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Election Law @ Moritz

Election Law @ Moritz


Information & Analysis

MN Senate race - talk of reviewing even more ballots

Not much has changed in the story of the election contest.  The 3-judge panel has not been announced and no new documents have been filed in the suit.  The Star Tribune had a weekend story, however, about the Coleman campaign's effort to review more ballots than have so far been contemplated.  The campaigns have requested thousands of documents from the counties to aid their determination of what else should be considered in this contest.  Some counties took another look at all or some of the 654 absentee ballots that Coleman claims should have been reconsidered for inclusion.  So far, only one of these, from Mower County, is now being considered for inclusion because officials believe the signatures on the application and the ballot do in fact match.  The St. Paul Legal Ledger spoke with ex-Secretary of State Mary Kiffmeyer who believes absentee ballots should not have been included at all in the recount.  She also suggested that wrongly accepted absentee ballots should have been reviewed in addition to wrongly rejected ones but acknowledged that would require a huge effort by officials.  The campaigns did not raise the issue of wrongly accepted absentee ballots during the recount.  The Minnesota Independent has a story about the cost to a voter to challenge the rejection of their ballot.  One Minnesota lawyer estimates it to be $3,000-5,000.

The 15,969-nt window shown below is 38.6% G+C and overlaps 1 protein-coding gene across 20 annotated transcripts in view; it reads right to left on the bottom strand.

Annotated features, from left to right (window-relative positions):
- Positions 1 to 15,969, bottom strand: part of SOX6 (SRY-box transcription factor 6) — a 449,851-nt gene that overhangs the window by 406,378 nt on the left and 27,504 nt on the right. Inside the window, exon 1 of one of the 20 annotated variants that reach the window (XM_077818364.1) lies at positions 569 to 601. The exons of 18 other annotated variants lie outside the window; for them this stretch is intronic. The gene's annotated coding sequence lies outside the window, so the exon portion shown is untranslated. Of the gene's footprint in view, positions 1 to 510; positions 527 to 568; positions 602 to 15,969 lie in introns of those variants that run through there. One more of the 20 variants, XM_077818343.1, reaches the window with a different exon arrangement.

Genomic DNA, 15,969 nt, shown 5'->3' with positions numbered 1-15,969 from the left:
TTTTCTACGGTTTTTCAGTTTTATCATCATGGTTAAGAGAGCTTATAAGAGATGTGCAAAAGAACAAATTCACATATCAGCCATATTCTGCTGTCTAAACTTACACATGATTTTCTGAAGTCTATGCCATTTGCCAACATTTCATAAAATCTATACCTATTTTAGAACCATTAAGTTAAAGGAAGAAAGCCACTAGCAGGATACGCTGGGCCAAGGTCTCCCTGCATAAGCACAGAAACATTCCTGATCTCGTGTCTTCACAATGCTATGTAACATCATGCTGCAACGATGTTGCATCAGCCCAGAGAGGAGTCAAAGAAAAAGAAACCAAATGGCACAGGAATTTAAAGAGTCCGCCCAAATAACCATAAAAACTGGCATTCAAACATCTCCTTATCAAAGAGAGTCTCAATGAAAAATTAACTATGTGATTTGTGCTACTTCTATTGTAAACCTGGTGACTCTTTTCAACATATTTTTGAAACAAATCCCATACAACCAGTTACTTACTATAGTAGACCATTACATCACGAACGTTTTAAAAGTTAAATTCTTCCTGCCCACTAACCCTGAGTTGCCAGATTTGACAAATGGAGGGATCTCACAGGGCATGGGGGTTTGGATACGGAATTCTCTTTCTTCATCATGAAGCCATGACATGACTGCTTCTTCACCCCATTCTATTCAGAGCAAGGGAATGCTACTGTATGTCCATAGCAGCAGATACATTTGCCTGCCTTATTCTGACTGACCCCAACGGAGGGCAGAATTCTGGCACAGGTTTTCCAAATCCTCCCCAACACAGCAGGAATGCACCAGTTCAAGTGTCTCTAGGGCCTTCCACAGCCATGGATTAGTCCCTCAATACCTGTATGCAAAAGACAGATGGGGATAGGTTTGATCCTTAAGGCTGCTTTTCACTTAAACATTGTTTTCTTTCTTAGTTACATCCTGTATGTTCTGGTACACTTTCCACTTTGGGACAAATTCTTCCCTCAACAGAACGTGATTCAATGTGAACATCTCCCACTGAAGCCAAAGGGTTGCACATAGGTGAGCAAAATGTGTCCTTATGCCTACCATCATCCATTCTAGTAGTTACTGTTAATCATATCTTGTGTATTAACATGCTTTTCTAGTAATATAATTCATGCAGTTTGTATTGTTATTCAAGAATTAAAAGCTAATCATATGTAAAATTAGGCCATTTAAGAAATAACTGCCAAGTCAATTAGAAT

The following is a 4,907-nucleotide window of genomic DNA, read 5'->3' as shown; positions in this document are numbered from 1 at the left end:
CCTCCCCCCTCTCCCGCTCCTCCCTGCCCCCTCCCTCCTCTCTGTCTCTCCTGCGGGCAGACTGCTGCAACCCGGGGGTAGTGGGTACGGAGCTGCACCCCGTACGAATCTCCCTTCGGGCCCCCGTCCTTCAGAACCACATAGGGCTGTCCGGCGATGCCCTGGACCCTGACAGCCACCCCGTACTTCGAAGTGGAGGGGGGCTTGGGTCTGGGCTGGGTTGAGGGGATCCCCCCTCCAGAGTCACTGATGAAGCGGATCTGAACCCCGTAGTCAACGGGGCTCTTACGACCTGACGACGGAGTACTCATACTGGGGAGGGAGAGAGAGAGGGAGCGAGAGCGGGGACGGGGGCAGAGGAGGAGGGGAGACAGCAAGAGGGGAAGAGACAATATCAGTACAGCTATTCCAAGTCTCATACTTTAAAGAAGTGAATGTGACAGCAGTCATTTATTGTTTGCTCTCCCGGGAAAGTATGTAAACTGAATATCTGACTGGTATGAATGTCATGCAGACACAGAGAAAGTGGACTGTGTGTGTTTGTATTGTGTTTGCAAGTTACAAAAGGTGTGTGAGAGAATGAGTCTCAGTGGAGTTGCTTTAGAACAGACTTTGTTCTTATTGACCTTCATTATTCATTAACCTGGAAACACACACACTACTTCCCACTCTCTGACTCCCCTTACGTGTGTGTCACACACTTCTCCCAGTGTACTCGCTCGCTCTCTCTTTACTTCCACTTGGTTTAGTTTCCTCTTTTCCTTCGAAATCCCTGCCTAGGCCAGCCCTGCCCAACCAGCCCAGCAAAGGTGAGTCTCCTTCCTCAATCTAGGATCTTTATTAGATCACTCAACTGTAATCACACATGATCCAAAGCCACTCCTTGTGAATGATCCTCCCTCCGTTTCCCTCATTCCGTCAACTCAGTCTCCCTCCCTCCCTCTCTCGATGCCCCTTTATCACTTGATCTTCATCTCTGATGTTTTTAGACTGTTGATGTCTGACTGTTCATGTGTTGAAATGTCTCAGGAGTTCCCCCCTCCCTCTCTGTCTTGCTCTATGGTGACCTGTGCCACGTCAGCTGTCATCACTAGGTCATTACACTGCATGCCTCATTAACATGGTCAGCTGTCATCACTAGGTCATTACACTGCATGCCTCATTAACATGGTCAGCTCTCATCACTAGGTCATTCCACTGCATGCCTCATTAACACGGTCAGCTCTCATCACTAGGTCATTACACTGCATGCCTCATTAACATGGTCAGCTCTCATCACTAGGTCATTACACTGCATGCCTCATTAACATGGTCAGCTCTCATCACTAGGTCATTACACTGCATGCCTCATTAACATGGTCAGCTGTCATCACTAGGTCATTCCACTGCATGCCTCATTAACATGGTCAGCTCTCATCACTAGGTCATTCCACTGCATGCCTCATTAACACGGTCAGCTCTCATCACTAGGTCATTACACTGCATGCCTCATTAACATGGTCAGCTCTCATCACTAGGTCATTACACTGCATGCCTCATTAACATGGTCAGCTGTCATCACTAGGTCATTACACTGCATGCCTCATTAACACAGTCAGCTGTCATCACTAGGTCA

Commentary

Daniel P. Tokaji

What's the Matter with Kobach?

Daniel P. Tokaji

By "Kobach," I mean the Kobach v. EAC case in which the Tenth Circuit heard oral argument Monday – rather than its lead plaintiff, Kansas’ controversial Secretary of State Kris Kobach, who argued the position of his state and the State of Arizona. This post discusses what’s at issue in the case, where the district court went wrong, and what the Tenth Circuit should do.

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In the News

Daniel P. Tokaji

Ohio treasurer receives OK to host town halls

Professor Daniel Tokaji was quoted in an article from the Associated Press about an attorney general opinion that allows the Ohio treasurer to conduct telephone town halls using public money. The opinion will likely have broad ramifications for the upcoming elections, Tokaji said.

“As a practical matter, while that legal advice is certainly right, very serious concerns can arise about whether these are really intended to inform Ohio constituents about the operations of his office or if they’re campaign events,” he said.

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Info & Analysis

Judge Denies Motion for Preliminary Injunction in NC Case

U.S. District Judge Thomas D. Schroeder denied the motion for a preliminary injunction sought by the plaintiffs in a case challenging a new North Carolina voting law as violating the Voting Rights Act and the federal Constitution. Judge Schroeder also denied the defendants' motion for judgment on the pleadings. The case is North Carolina NAACP v. McCrory.

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